4. Our understanding consists, in short, in letting the United Nations have the responsibility for bringing this process to conclusion by asking the Sahrawi people about what they want regarding their future. We do not prejudge the outcome, and we do not want to impose it either. We want the Sahrawi people to have the possibility to go to the polls, which represent the peaceful and democratic way to bring to an end this protracted conflict whose continuation does not serve the credibility of the United Nations, the security and stability of the region nor the development of its peoples.

5. It is out of our will to contribute to the success of this process that the Frente POLISARIO has accepted, and still accepts, to engage constructively in discussing the issue of the confidence-building measures (CBMs) that you proposed in the second round of negotiations. There is also the highly sensitive issue relating to the respect for human rights in the Territory that you, Mr Personal Envoy, referred to in the third round as “probably the best confidence-building measure”, while underlying that “it would be unrealistic to find a mutually acceptable solution without addressing the question of human rights in the context of our negotiations”. We regret that the Moroccan delegation was not willing to engage in discussing this matter in the context of the previous rounds of negotiation.

Although the Security Council called on us, in its resolution 1783 (2007), to continue to show political will and work in an atmosphere propitious for dialogue, Morocco continues to perpetrate gross violations of human rights in the occupied territories, while remaining opposed to a fundamental human right, namely the right to self-determination. Obviously, this highly condemnable behaviour is yet another demonstration of Morocco’s lack of political will, and it can in no way contribute to creating the atmosphere of trust needed for the success of the negotiations.   

6. Morocco has, since 2004, its own surprising version of this right. In fact, it opposes this right by wrongfully limiting it to just one option in a way that goes against the letter and spirit of the General Assembly resolution 1514 (XV), which stipulates that the right to self-determination should be exercised in accordance with the freely expressed will and desire of the people concerned.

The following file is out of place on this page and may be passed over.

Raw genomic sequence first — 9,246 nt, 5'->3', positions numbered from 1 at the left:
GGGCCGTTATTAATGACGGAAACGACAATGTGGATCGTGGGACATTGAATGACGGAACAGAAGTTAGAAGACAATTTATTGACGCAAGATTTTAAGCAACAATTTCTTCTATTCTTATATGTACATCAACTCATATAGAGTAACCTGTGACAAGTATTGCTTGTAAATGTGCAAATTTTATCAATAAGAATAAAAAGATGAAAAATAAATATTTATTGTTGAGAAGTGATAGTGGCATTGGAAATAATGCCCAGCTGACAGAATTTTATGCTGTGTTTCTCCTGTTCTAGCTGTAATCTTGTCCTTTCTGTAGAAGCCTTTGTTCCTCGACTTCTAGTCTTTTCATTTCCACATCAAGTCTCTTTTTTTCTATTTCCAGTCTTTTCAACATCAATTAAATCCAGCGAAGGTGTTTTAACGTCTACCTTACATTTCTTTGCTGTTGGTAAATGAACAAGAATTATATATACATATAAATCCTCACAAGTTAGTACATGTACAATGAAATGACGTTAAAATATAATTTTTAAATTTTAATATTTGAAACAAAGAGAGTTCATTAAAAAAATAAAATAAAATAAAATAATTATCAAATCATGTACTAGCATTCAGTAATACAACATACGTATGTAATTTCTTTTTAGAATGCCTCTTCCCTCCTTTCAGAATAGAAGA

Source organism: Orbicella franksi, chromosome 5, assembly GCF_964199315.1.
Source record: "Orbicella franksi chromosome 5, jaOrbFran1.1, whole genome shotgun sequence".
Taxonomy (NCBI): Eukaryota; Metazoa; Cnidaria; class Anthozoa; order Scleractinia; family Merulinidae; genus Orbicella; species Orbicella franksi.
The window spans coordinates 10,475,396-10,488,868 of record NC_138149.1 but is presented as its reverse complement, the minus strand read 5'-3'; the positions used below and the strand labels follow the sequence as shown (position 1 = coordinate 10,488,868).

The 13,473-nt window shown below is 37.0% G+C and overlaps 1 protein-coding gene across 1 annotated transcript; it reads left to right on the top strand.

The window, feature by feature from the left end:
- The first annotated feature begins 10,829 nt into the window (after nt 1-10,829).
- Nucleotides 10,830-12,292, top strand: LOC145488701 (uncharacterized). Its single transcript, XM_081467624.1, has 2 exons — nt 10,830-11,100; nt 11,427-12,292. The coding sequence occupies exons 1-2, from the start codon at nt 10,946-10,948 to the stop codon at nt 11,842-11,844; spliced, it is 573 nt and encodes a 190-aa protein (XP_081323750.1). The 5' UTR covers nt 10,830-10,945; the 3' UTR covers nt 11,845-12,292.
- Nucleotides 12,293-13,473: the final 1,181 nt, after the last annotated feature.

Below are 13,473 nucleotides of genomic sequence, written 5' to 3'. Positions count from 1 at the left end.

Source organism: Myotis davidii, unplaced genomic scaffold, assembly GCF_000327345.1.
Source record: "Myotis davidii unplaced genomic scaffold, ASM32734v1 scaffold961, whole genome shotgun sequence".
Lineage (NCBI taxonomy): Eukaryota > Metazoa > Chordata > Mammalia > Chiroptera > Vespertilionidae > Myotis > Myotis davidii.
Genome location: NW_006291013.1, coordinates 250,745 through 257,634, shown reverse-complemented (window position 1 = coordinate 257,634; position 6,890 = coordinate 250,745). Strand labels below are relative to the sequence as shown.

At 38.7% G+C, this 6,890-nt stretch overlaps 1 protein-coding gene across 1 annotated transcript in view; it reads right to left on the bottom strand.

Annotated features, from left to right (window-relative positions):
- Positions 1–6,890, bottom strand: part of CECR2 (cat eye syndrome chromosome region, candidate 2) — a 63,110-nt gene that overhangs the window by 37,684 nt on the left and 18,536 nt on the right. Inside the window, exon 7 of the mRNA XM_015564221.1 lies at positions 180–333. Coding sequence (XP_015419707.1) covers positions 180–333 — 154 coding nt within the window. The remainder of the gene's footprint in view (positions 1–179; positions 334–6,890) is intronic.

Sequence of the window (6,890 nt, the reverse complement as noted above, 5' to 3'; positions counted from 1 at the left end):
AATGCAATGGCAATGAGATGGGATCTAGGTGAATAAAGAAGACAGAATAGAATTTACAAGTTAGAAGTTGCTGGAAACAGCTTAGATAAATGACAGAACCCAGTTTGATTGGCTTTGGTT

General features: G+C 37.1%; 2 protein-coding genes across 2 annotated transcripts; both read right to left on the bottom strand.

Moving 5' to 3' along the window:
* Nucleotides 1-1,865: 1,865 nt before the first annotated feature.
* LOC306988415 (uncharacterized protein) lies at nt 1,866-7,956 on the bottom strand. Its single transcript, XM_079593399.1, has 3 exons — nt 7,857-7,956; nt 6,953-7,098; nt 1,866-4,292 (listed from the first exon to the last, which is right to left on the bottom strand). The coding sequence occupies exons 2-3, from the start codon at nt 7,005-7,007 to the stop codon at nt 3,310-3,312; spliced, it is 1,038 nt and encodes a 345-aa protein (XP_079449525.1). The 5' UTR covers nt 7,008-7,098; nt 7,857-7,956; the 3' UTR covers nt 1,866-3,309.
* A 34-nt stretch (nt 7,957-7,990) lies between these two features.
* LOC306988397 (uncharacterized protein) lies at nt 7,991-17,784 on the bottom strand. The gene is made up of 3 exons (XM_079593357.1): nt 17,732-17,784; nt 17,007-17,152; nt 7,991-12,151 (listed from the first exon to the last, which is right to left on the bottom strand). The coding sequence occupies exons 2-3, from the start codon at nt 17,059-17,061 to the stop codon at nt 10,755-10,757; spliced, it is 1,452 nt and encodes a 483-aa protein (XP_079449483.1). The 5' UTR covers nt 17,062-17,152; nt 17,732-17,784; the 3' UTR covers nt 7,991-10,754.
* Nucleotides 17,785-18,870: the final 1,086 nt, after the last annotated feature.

The Moroccan delegation came to Manhasset to reiterate that it is ready to negotiate only a solution that would recognise beforehand the “Moroccanity” of Western Sahara. This position preconditions and prejudges the outcome of the negotiations. In no way can it be called negotiations; rather, it is imposition. It also confuses self-determination with forcible annexation. Moreover, Morocco argued for the impossibility of holding a referendum, but at the same time considers that its so-called proposal for solution provides for this referendum.

What we see, in the final analysis, is an untenable position vis-à-vis the UN Charter and the terms of reference established by the Security Council from day one of its involvement in the solution process. What we also see is an “approach” that is fraught with fundamental contradictions in terms of the relevance and viability of a referendum, which is unachievable for Morocco if the ballot options include independence, and is feasible if the only option is the so-called “autonomy”.

As all the previous peace plans endorsed by the UN Security Council, the Frente POLISARIO considers that the referendum is possible and should be held with at least two options.  

Mr Personal Envoy,